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This is a browser agnostic question but we're testing with IE9.

One of the web apps our users visit is being randomly cached and changes aren't showing up when they should. No other site has this issue and we've worked with the vendor who claims it isn't happening to anyone else. If we use the developer toolbar and select "force refresh from server" everything updates correctly.

Instead of truly solving the issue our thought is to work around it by disabling cache for this specific site. However, we don't know how.

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The only proper way of disabling browser caching is by HTTP headers from the webapp itself. The HTTP 1.1 "Cache-Control" header alone should suffice for any post-year-2000 browser. But for extra protection the server can emit both HTTP 1.1 "Cache-Control" and HTTP 1.0 "Expires" headers together.

A hack'ish but sometimes seen way of handling cache invalidation is a "cachebuster" string in URLs from the server. The cachebuster is often timestamp based, and is added as a querystring to each HTML LINK to make the URL unique and only used once. Something like<timestamp+random_value>. This is ugly, and doesn't do anything the HTTP headers don't do far better. But it could be used as a hack for a limited audience (fx on an Intranet), or as an additional layer of protection together with proper HTTP headers.

AFAIK there is no way to selectively disable caching for a single site only from within Internet Explorer. One (bloody complicated) solution could be to install Varnish cache as an intermediary cache on your LAN, set Internet Explorer to use Varnish as HTTP proxy, and use the VCL language on Varnish to re-write the HTTP headers for this specific site only.

Honestly, I think your vendor is making a mistake here. I would suggest to install Fiddler2 for IE, or Firebug for Firefox, and look at the actual HTTP headers the webapp sends. Correlate that with Mark Nottingham's caching tutorial which I already linked to above -- I'm guessing the headers permit caching, or at least don't expressively forbid caching.

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Make sure you set the proper expire headers. If you put the time in past, the content will not be cached. Check the time/date on the workstation where IS9 runs. See also:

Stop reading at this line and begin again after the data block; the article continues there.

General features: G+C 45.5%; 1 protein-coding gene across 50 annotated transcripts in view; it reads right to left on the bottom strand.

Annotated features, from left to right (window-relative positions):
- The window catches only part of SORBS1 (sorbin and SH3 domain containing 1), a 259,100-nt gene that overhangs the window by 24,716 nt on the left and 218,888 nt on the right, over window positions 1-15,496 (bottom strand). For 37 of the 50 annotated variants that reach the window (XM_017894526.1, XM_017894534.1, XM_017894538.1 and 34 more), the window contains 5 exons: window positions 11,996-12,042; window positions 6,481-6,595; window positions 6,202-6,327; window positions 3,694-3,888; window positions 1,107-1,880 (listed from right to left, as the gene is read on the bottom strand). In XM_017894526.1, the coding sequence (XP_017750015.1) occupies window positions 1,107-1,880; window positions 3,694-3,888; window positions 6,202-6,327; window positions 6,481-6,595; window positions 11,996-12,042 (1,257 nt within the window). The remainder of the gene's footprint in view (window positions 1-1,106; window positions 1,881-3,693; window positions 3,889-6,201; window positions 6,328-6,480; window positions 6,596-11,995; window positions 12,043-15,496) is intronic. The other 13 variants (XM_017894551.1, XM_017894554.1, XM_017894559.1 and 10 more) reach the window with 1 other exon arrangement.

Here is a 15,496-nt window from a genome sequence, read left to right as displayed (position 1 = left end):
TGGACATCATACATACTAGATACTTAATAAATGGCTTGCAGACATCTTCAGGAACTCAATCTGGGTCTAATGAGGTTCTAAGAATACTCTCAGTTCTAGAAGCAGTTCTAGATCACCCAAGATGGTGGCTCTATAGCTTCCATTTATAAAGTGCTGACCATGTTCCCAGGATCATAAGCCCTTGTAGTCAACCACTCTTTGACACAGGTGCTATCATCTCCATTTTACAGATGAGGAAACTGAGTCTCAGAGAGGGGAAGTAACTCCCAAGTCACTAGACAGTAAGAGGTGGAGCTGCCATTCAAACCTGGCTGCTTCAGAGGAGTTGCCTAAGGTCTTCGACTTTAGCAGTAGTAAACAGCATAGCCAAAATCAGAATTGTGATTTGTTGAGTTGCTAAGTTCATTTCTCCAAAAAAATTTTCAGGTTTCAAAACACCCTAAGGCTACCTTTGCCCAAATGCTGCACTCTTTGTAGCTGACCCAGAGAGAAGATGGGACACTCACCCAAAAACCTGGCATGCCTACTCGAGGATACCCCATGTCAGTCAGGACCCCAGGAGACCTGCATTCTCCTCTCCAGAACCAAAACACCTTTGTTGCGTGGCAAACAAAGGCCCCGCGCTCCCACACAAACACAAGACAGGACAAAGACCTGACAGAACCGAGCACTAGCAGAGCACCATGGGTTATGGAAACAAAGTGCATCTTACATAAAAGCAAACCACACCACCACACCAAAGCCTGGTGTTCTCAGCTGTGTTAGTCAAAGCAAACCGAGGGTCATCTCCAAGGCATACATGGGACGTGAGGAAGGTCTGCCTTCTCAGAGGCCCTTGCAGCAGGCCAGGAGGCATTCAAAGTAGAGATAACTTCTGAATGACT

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If you cannot modify the contents of the web site in question, you can use a proxy server to modify the content enroute to your browser. This would allow you to change the expire headers.

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If the website allows you to connect via HTTPS, then depending on your browser, you can disable caching encrypted pages.

In IE, this can be done thusly:

You can double check IE's settings in Internet Options->Advanced->Security->Do not save encrypted pages to disk.

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He asked for a browser agnostic solution. – Mircea Vutcovici Apr 6 '11 at 21:29
@Mircea This IS a browser agnostic solution. I just provided a gratuitous example using IE. Many other browsers do have an option to disable caching SSL, but the settings are in different places. – JeffG Apr 6 '11 at 21:35
<meta http-equiv="PRAGMA" content="NO-CACHE">

You may wish to consider using random keys in the URL bar, this will also prevent caching within the browser.

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This would work, IF GollyJer had the ability to modify the website. I gather he doesn't based on his question. – JeffG Apr 6 '11 at 21:28
Just to be precise, "random keys" do not effectively prevent caching. The browser and in-between caches may still store the response on disk. But next time the same file is requested, the random key will make the URL different, and thus the on-disk cached version will not be used. A new representation will be downloaded from the server, and possibly cached to disk. Additionally, the META PRAGMA tag is old and should not be used -- the recommendation is to use HTTP Expires and Cache-Control headers. – Jesper Mortensen Apr 6 '11 at 22:46

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